Bradford Washburn, father of modern Museum of Science, dies at 96
“Bradford Washburn, the founder of the modern Boston Museum of Science who transformed a modest collection into renowned institution, died last night at the age of 96.”
Walking the Berkshires alerted me to the passing of Henry Bradford Washburn — founder of Boston’s Museum of Science, the preeminent mountain cartographer in the world, and perhaps the best photographer of mountains since Ansel Adams. This man personified a lot of heroic attributes in my mind. Whenever I think about climbing Mount Washington and plan a route, I look at a Brad Washburn map. He mapped Everest in his 70s.
Washburn is the man who mapped Everest, McKinley and the White Mountains of New Hampshire. He was a pioneer climber of Alaska’s peaks. His maps are art. The photos are exquisite.
Rainy Saturday, son has a fistful of gift cards from Xmas to use up, so off to Borders to indulge in my favorite shopping experience — book buying.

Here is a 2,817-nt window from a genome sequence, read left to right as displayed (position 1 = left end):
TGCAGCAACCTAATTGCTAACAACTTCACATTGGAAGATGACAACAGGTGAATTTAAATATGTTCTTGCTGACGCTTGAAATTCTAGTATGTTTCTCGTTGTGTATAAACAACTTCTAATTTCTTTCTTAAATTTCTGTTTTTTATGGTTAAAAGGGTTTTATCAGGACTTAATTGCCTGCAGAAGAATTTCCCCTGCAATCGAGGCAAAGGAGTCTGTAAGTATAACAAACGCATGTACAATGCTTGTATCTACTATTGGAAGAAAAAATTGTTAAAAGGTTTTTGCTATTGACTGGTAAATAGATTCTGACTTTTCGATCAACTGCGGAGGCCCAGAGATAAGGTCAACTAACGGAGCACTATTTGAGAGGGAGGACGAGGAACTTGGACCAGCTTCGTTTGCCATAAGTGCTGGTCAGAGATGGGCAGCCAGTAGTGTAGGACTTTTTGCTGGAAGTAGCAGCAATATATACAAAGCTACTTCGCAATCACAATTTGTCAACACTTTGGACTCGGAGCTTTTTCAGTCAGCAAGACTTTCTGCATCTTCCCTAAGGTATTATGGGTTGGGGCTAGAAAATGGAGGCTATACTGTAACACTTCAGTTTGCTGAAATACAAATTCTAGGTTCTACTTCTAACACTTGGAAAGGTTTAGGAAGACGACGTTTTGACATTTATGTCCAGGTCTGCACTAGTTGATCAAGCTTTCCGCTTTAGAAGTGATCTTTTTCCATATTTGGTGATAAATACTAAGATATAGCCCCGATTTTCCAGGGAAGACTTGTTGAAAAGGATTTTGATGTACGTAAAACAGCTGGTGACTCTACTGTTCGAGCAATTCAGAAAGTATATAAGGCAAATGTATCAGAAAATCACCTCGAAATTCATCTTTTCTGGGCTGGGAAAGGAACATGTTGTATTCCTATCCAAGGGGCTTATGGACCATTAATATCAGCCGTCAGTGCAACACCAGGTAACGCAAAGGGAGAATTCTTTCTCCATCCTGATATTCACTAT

Santa didn’t bring me Against the Day, the latest by Thomas Pynchon, so I bought it for myself.
Being a major Mark Helprin fan, I was embarrassed when recently asked if I had read Freddy and Fredericka, so that went into the cart.
Cormac McCarthy is one of the top ten American novelists working today (the others include Don DeLillo, Richard Ford, John Updike, David Foster Wallace, and Pynchon), and being a big fan of All the Pretty Horses I had to get The Road based on an awesome NYT book review.
Robert Stone — Hall of Mirrors, Damascus Gate, Outerbridge Reach, Flag for Sunrise, Dog Soldiers — has written a memoir of the 60s and his days with Kesey and the Merry Pranksters: Prime Green.
And finally, because you need a little poetry, another edition of Walt Whitman’s Leaves of Grass.
I need more book shelves. I have piles of books in closets, next to my bed, in the attic, in the kids’ rooms and my wife isn’t happy about it.